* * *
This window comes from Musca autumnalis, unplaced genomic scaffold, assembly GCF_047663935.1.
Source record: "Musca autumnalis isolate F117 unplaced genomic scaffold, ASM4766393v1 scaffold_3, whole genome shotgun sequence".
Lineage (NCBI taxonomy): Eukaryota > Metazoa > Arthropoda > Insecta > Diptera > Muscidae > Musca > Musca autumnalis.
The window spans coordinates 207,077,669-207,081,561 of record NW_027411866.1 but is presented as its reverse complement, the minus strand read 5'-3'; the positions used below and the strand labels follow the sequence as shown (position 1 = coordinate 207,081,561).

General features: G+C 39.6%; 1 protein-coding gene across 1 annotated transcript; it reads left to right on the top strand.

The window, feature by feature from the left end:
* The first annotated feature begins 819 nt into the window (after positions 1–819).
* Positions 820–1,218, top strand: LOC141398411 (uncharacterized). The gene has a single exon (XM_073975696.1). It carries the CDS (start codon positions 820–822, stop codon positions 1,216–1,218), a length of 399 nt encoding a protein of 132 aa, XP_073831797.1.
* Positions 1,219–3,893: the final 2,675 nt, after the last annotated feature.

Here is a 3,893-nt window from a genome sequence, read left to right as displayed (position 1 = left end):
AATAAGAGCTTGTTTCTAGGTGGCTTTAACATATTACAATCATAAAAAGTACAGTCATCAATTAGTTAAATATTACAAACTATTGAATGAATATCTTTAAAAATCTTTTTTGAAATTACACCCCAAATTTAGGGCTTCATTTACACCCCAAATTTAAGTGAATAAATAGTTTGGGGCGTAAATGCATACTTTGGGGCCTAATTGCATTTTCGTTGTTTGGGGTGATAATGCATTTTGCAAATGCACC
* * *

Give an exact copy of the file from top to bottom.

This window comes from Musca autumnalis, unplaced genomic scaffold, assembly GCF_047663935.1.
Source record: "Musca autumnalis isolate F117 unplaced genomic scaffold, ASM4766393v1 scaffold_3, whole genome shotgun sequence".
Lineage (NCBI taxonomy): Eukaryota > Metazoa > Arthropoda > Insecta > Diptera > Muscidae > Musca > Musca autumnalis.
The window spans coordinates 207,077,669-207,081,561 of record NW_027411866.1 but is presented as its reverse complement, the minus strand read 5'-3'; the positions used below and the strand labels follow the sequence as shown (position 1 = coordinate 207,081,561).

General features: G+C 39.6%; 1 protein-coding gene across 1 annotated transcript; it reads left to right on the top strand.

The window, feature by feature from the left end:
* The first annotated feature begins 819 nt into the window (after positions 1–819).
* Positions 820–1,218, top strand: LOC141398411 (uncharacterized). The gene has a single exon (XM_073975696.1). It carries the CDS (start codon positions 820–822, stop codon positions 1,216–1,218), a length of 399 nt encoding a protein of 132 aa, XP_073831797.1.
* Positions 1,219–3,893: the final 2,675 nt, after the last annotated feature.

Here is a 3,893-nt window from a genome sequence, read left to right as displayed (position 1 = left end):
AATAAGAGCTTGTTTCTAGGTGGCTTTAACATATTACAATCATAAAAAGTACAGTCATCAATTAGTTAAATATTACAAACTATTGAATGAATATCTTTAAAAATCTTTTTTGAAATTACACCCCAAATTTAGGGCTTCATTTACACCCCAAATTTAAGTGAATAAATAGTTTGGGGCGTAAATGCATACTTTGGGGCCTAATTGCATTTTCGTTGTTTGGGGTGATAATGCATTTTGCAAATGCACC